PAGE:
Protecting Wilderness and National Parks

Labor’s Coal & Gas Plan – a good step that the Coalition should build upon

“Labor’s 10 point plan is a step in the right direction, but it is not enough to address the enormous problems that can arise when coal and gas development is given development priority over almost every other land use in a region”, said Keith Muir director of the Colong Foundation for Wilderness.

“Labor’s Coal and Coal Seam Gas Plan doesn’t offer any variation of mining intensity or adaptive management, but does propose more feedback to government on mining development and regulatory tools, such as where it will ban mining,” he said.

“The Coal and Gas Ombudsman, the handful of compliance officers and government auditing will provide Government with more feedback on the coal and gas mining boom.  The problem is that no adaptation strategy is proposed to respond to this intelligence to stop the damage.  The key technique is to reduce mining intensity where the natural resources in the landscape could be damaged, and not just in exceptional circumstances where it would be banned”, Mr Muir said.

“For example, a Coal Seam Methane (CSM) field may be relatively unproductive or associated with considerable amounts of eco-toxic water effluent.  In those circumstances competing rural land uses should be given far more consideration, rather than just assuming gas field development has priority,” he said.

“A Coal and Gas Plan needs to provide a framework where mining intensity will be reduced to protect the other natural resources of a region.  Why should low value coal with high ash content always be mined, as dirty coal produces more greenhouse gases per unit energy?  And why should longwall mining developments always propose full extraction under drinking water catchments and vital headwater swamps or under cliffs?  The answer is that obviously the political process steps in and mining intensity is moderated, as we have seen in relation to sensitive water supply catchments,” Mr Muir said.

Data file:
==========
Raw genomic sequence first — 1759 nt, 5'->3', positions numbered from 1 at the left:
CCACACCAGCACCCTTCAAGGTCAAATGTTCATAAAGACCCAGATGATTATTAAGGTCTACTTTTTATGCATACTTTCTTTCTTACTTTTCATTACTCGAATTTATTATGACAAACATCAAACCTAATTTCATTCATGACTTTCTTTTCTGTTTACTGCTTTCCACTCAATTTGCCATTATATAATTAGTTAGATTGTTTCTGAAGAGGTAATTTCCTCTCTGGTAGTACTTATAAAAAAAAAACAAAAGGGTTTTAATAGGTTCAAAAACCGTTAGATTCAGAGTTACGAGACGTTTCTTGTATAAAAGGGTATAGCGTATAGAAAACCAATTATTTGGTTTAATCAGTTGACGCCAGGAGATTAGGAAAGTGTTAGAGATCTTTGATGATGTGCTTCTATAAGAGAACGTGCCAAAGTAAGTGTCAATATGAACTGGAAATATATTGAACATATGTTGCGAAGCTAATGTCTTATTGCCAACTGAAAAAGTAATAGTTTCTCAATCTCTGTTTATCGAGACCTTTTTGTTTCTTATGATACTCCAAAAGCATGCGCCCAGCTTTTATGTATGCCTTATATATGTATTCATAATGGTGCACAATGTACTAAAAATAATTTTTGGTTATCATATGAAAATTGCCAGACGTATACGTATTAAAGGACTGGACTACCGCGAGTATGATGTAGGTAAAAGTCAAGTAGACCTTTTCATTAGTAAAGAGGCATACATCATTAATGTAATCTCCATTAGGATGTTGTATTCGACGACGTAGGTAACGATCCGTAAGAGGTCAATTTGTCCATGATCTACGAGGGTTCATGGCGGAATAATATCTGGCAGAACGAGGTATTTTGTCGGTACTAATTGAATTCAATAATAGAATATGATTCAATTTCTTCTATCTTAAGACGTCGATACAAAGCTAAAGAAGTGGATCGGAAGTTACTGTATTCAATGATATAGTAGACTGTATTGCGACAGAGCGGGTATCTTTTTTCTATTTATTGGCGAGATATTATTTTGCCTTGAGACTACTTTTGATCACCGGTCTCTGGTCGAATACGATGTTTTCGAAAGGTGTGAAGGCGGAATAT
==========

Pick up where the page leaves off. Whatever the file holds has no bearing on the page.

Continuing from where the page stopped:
“The real politic of mining coal and gas development is that mining intensity is in fact moderated to respect social welfare and the environment and respects the value of the resources involved.  Labor’s 10 point plan unfortunately is silent on a strategy to moderate mining intensity, leaving it solely to the political process,” he said. 

The Coalition Parties must improve on Labor’s 10 Point Plan and produce a mining strategy that requires mining to be more compatible with the natural environment and the communities it operates in”, said Mr Muir.

For more information contact: Keith Muir, (02) 9261 2400 (wk) or 0412 791 404 (ah)